On Day Two of #GetIntoParaSwimming Week 2022, Paralympic and World Championships Gold Medallist Liz Johnson talks about her journey from the early days at Bedwas Leisure Centre to stepping on the podium, and her advice for young swimmers going through the classification journey.
Liz Johnson scaled the summit of para swimming to become one of Wales’ most decorated Paralympians, and now she is here to pass on her advice and experiences to the next generation.
Like many children, Liz, who has cerebral palsy, got into swimming to give her parents the knowledge that she would be safe in and around water. Those days spent learning the lifesaving skill at Bedwas Leisure Centre quickly developed into a passion as she joined a group of swimmers who would go on to dominate at world level.
“I did a crash course on how to learn to swim during a half term at Bedwas Leisure Centre because that was where my mum used to take her school swimming,” she said. “One of the lifeguards there, Kay Hurley, ran a swimming club for people with disabilities.
“Loads of us were there at the time for therapeutic reasons, Nyree Kindred and David Roberts were there too. They needed a fourth person for their relay team, I didn’t really want to go, but I ended up going because I was competitive and I wanted to take something to the next level.
“It was before we were amazing athletes back in 1995, it turned out to be a hub for developing us. We all joined able bodied clubs, but the time and pool space Kay made for us, helped us fine tune our techniques and that was invaluable.”
Soon she was immersed in the competitive world of aquatics at Torfaen under Gary Rosser, but she would return to Bedwas Leisure Centre to fine tune her specific techniques. Liz’s rapid rise in the sport continued as she was classified in the S6 category, but she would suffer a classification setback on her journey towards her first Paralympic Games.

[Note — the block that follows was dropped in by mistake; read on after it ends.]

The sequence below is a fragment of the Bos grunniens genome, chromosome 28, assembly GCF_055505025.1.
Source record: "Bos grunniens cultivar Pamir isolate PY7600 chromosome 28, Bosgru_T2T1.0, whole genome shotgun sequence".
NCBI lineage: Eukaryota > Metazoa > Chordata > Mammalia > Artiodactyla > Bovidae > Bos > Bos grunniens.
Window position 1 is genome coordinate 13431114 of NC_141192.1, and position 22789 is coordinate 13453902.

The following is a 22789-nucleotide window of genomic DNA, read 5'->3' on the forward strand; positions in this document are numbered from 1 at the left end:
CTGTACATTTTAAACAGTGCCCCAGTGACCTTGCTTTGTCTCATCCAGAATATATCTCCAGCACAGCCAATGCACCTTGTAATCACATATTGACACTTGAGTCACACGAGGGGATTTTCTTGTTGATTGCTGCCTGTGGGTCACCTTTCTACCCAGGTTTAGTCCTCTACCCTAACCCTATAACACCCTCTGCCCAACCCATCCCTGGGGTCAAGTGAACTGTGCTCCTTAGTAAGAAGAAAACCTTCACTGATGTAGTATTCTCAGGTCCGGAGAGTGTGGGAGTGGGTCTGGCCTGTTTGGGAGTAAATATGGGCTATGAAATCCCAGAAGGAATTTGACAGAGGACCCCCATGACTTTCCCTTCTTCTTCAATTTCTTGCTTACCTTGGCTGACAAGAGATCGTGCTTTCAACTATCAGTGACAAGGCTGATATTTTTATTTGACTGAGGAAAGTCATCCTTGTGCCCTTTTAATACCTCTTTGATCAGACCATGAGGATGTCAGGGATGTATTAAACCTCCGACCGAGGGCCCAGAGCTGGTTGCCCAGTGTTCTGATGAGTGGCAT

After being reclassified in the S7 category, Liz was forced to compete against more able athletes and ultimately missed out on selection for the 2000 Sydney Games. But she bounced back to win gold medals at European, World, and Paralympic levels following her return to S6, and she has urged young para swimmers to focus on their training and techniques rather than their classification.
“People can think classification is more important than their life, but it doesn’t define you,” she said.
“It doesn’t define you as a person and you have a lot of life to live when you’re not swimming, try not to obsess about it, you have to be on the blocks thinking it’s fair otherwise you’ll never be in the right headspace to win.
“I never looked at the classification system or the boundaries because as far as I was concerned, my ability is what it is and the system wouldn’t affect it. I would say to young people, don’t worry about your classification, worry about your training and what you’re doing because your classification may change as you grow older.”
Liz announced herself to the world in the SB6 Breaststroke at the 2004 Athens Paralympics and went on take gold four years later in Beijing after securing a trio of first place finishes at the World Championships in South Africa, and she has one final pearl of wisdom for the swimmers embarking on their para swimming journey.
“Regularly check back on why you’re swimming, and make sure you’re doing it because you still love it,” she added. “I didn’t love it when I went to trials for Sydney and I couldn’t go because I wasn’t quick enough against abler swimmers.
“I had three or four months out where I didn’t swim, but when I watched the Paralympics it made me want to get back in for the next one so I trained and ended up back in the S6 category anyway. You just have to surround yourself with the right people throughout your career.”